The events of Saturday night at Yankee Stadium have been dissected, analyzed, torn apart and rebuilt again, and that was before the final out of the Yankees' 6-0 loss to the Red Sox, the middle of a three-game sweep that led to a fair amount of preening in Kenmore Square and pouting on the 4 train in the Bronx.
We've heard different versions and details, from tweaked backs and lineup cards to tweets from Posada's wife, who felt the need to defend her man after Posada and his .165 batting average were only deemed worthy of the No. 9 spot in the batting order by Yankees manager Joe Girardi. That led to what Jack Curry, a respected New York sports reporter on the YES Network, called a "hissy fit" and Posada asking out of the lineup, much to the consternation of GM Brian Cashman and the bewilderment of Girardi, who when pressed afterward said Posada asked him for "a mental day" to "clear his head."
The journey in time back to the Bronx Zoo era seemingly ended Sunday evening, when Posada apologized for his actions, admitting it was his ego, and not his back, that was bruised.
"It's just one of those days that you wish you could have back," Posada said.
Why someone making $13.1 million for playing a game needs a mental day is another issue entirely, but all seemed forgiven. The "Bleacher Creatures" honored Posada in their nightly "roll call," and Girardi was satisfied. "This has been a great player for a long time," he said.
Fair enough. Posada's eventual plaque in Monument Park will include nothing of this incident, and it will do nothing to tarnish his legacy as a "great Yankee."
But it is reason to take pause, as a more nefarious opponent is lurking to stick voodoo pins between the pinstripes -- time.
Posada is the first member of the Yankees' esteemed "Core Four" to careen down the slide that eventually claims every athlete of a certain age. Some handle it more gracefully and adroitly than others. For every Sandy Koufax and Jim Brown, legends who retired at the top of his game, there is a Willie Mays and Brett Favre, who stubbornly live in denial of their declining skills and play on.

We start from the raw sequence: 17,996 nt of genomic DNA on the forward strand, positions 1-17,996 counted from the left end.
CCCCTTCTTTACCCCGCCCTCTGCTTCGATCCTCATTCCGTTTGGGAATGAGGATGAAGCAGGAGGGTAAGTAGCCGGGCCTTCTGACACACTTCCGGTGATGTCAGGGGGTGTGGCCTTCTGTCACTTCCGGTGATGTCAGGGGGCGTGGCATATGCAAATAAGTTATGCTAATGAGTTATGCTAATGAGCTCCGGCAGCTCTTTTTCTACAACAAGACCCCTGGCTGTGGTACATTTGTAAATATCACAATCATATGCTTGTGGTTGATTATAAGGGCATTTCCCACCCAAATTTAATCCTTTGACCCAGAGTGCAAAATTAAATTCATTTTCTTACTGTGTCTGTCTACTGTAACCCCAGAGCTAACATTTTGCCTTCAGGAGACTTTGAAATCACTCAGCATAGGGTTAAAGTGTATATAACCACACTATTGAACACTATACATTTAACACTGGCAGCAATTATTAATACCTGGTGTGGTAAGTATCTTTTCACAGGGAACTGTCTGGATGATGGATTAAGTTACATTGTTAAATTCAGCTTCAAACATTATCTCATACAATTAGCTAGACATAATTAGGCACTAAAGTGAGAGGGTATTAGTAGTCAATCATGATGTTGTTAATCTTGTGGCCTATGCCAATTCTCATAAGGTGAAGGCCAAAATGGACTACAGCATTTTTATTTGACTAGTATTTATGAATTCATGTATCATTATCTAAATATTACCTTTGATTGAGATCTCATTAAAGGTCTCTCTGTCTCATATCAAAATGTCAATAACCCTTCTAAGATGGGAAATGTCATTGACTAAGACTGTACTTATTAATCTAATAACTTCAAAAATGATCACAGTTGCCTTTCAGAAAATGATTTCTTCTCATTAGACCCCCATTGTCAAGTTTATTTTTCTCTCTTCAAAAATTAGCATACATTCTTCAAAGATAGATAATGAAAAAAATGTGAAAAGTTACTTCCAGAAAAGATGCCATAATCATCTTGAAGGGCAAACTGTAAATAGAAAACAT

Andy Pettitte went out on his own terms and Mariano Rivera is still Mariano Rivera. It can be argued that Derek Jeter has already arrived at the playground, climbed the ladder and is staring stoically down the slide in the only direction he can go -- down -- but he remains an icon in the Bronx and will soon become only the 11th player in major league history to amass 3,000 hits with the same team.
Jeter has not been dropped to the No. 9 position in the batting order, a spot traditionally reserved for pitchers, as Posada was. His off-season contract negotiations were contentious, but he was not "disrespected" while in uniform, which Posada claimed he was Saturday. Jeter has not been moved to full-time DH duties, as Posada was this season. And Jeter was not forced to face a sea of microphones and tape recorders to apologize, as Posada was Sunday.
Posada enjoyed one of his finest seasons in 2007 (20 homers, 90 RBIs, .338 BA), the last of an eight-year run in which he played no less than 137 games in each season. But since suffering an injury to his right (throwing) shoulder in 2008, Posada's decline has accelerated:
2009: 111 games, 22 HR, 81 RBI, .285 BA.
2010: 120 games, 18 HR, 57 RBI, .248 BA.
2011: 33 games, 6 HR, 15 RBI, .165 BA.
Even more telling are the games Posada spent at catcher, DH and first base:
2009: catcher 100, DH 9, first base 2.
2010: catcher 83, DH 30, first base 1.
2011: DH 32.
The bottom line is that this will only get uglier for Jorge Posada. The proud Yankee may have said, "I'm sorry," but there can be no apologies that will soothe what lies ahead, for the specter of time forgives no one.